Corker Binning

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Corker Binning
Senior Associate (Solicitor)
Corker Binning
Corker Binning
Contributions by Corker Binning Experts

5

Money laundering offences under the Proceeds of Crime Act 2002
Practice notes

This Practice Note summarises the money laundering offences which can be committed under the Proceeds of Crime Act 2002 (POCA 2002), providing the elements of each offence and the defences available, including the threshold amount which applies to deposit taking bodies. It explains the concealing offence, the arranging offence and the acquisition, use or possession offence under POCA 2002, ss 327–329 (the principal money laundering offences). It also introduces the other POCA 2002 money laundering offences of failure to disclose (ie make a suspicious activity report or SAR), tipping off and prejudicing an investigation. It includes sentencing information and summarises the Sentencing Council’s sentencing guidelines as well as providing information on the mens rea (suspicion or knowledge) required for money laundering offences. It also covers in summary the EU Directive on criminalising money laundering which aims to standardise the criminalisation of money laundering across the EU.

Money laundering offences—acquisition, use and possession
Practice notes

This Practice Note covers the money laundering offence of acquiring, using or possessing criminal property under section 329 of the Proceeds of Crime Act 2002 (POCA 2002). This is one of the three principle money laundering offences under POCA 2002. It deals with the necessary elements of the acquisition, use and possession of the proceeds of crime (money laundering) offence, including what is meant by criminal property (ie the benefit from criminal conduct) and also the definition of criminal conduct for the purposes of money laundering. It also covers possible defences to a POCA 2002, s 329 offence, including making authorised disclosures (known as suspicious activity reports (SARs)) to obtain consent to transactions as part of anti-money laundering measures, and what is meant by adequate consideration under POCA 2002, s 329(3). It also explains sentencing for this money laundering offence.

Money laundering offences—concealing, disguising, converting, transferring and removing
Practice notes

This Practice Note covers the money laundering offence of concealing, disguising, converting, transferring or removing criminal property under section 327 of the Proceeds of Crime Act 2002 (POCA 2002). This is one of the three principle money laundering offences under POCA 2002. It deals with the necessary elements of the acquisition, use and possession of the proceeds of crime (money laundering) offence, including what is meant by criminal property (ie the benefit from criminal conduct) and also the definition of criminal conduct for the purposes of money laundering. Also, it covers any possible defences to POCA 2002, s 327 offences including making authorised disclosures (known as suspicious activity reports (SARs)) to obtain consent to transactions as part of anti-money laundering measures and explains the threshold amount under POCA 2002, s 339A for the purposes of a defence afforded to a deposit-taking body. It also explains sentencing for this money laundering offence.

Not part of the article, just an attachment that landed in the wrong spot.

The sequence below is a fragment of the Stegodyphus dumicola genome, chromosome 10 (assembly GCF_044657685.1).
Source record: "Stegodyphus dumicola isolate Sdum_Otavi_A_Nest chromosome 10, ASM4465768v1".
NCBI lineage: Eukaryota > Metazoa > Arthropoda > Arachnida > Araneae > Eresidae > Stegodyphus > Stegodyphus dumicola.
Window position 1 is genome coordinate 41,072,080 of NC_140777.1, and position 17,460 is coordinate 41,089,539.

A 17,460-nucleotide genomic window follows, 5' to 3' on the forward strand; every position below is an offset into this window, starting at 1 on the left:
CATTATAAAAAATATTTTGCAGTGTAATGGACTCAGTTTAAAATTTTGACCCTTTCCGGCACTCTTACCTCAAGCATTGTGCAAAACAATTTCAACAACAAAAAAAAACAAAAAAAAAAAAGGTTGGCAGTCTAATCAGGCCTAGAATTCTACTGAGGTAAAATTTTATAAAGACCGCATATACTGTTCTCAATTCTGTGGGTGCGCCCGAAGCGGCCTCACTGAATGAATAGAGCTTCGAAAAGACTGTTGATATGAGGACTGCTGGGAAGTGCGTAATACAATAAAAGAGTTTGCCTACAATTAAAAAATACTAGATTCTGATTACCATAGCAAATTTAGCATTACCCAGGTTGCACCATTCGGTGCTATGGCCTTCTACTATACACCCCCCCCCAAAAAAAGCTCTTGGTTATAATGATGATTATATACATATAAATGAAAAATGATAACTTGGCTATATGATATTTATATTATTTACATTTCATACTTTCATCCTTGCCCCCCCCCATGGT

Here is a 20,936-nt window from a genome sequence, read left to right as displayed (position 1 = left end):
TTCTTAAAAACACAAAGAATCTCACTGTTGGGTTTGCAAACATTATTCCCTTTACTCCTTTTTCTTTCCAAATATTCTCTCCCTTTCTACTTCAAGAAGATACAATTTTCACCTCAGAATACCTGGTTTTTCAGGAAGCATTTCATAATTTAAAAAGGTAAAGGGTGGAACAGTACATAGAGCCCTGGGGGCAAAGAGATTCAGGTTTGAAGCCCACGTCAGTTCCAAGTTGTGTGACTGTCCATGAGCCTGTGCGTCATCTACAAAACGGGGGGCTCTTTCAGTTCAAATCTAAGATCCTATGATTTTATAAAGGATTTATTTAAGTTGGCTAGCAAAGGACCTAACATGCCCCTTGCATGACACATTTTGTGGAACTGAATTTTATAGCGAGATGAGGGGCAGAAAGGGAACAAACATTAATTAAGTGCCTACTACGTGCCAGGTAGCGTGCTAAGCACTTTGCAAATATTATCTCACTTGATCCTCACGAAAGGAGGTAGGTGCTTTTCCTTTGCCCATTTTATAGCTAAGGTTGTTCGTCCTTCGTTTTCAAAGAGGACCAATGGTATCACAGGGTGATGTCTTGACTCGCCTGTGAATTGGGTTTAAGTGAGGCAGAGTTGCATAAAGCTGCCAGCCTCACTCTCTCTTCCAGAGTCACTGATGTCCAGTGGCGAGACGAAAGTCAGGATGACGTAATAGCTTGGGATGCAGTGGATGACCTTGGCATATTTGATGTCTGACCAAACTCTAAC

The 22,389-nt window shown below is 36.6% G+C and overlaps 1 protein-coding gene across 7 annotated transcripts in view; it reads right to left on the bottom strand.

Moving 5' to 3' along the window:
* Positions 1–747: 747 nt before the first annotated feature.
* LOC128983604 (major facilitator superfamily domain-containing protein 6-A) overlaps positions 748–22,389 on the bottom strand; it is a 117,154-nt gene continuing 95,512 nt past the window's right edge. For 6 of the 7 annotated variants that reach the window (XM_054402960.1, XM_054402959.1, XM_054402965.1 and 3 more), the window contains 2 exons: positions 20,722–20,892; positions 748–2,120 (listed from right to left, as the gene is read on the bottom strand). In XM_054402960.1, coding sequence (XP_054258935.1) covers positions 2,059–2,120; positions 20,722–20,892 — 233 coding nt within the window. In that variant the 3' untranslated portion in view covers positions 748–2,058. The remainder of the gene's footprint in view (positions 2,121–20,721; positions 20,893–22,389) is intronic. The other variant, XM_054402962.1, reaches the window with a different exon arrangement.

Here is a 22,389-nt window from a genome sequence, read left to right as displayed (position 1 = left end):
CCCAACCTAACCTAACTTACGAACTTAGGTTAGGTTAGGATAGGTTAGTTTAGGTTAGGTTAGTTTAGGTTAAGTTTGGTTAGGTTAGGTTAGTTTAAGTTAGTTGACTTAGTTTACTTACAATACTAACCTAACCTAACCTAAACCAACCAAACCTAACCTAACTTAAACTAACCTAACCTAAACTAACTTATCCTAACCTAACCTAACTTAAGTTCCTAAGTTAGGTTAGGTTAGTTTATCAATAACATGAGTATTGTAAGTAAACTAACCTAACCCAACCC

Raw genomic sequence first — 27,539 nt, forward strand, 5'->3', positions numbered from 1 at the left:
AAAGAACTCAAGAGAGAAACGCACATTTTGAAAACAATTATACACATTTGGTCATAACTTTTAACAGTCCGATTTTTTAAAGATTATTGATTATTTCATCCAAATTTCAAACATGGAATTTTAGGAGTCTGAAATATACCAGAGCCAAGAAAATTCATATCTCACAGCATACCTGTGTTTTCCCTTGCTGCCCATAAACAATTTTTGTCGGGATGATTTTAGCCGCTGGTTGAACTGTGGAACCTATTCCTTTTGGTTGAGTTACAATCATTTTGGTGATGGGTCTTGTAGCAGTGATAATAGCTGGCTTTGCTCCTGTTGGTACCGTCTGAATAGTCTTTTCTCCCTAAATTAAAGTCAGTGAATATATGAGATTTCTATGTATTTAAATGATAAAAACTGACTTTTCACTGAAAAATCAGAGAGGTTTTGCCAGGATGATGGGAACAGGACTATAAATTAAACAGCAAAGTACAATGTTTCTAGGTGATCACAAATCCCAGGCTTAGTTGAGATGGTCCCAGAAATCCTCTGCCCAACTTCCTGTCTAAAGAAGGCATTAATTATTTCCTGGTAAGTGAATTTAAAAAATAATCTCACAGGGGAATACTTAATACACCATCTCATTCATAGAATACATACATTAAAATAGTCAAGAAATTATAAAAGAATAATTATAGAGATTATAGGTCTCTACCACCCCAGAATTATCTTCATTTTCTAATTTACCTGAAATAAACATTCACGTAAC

Money laundering offences—failure to disclose offences
Practice notes

This Practice Note explains the failure to disclose (or failure to report) money laundering offences under sections 330, 331 and 332 of the Proceeds of Crime Act 2002 (POCA 2002) including failing to disclose to or by a nominated officer or authorised person (sometimes called compliance officers) in the regulated sector and offences which can be committed by nominated officers in the unregulated sector, where they have received a disclosure and fail to pass it on to the National Crime Agency (NCA). It also covers failing to disclose when there is a required notification for the purposes of joint disclosure reports or so-called ‘superSARs’. It includes information on sentencing for these offences. It defines the regulated and unregulated sector, the mens rea: knowledge and suspicion for the purposes of the failure to disclose offences and it goes through each offence in turn explaining the elements of the offence, defences and finally sentencing for the failure to disclose offences.

Money laundering offences—the arrangement offence
Practice notes

This Practice Note explains the money laundering offence of being involved in an arrangement resulting in the acquisition, retention, use or control of criminal property by another person under section 328 of the Proceeds of Crime Act 2002 (POCA 2002). This is one of the three principle money laundering offences under POCA 2002. It deals with the necessary elements of the arrangement (money laundering) offence, including what is meant by criminal property (ie the benefit from criminal conduct) and also the definition of criminal conduct for the purposes of money laundering. It also covers possible defences to the POCA 2002, s 329 offence, including making authorised disclosures (known as suspicious activity reports (SARs)) to obtain consent to transactions as part of anti-money laundering measures, and what is meant by the threshold amount under POCA 2002, s 339A for the purposes of a defence afforded to a deposit-taking body. It also explains sentencing for this money laundering offence.

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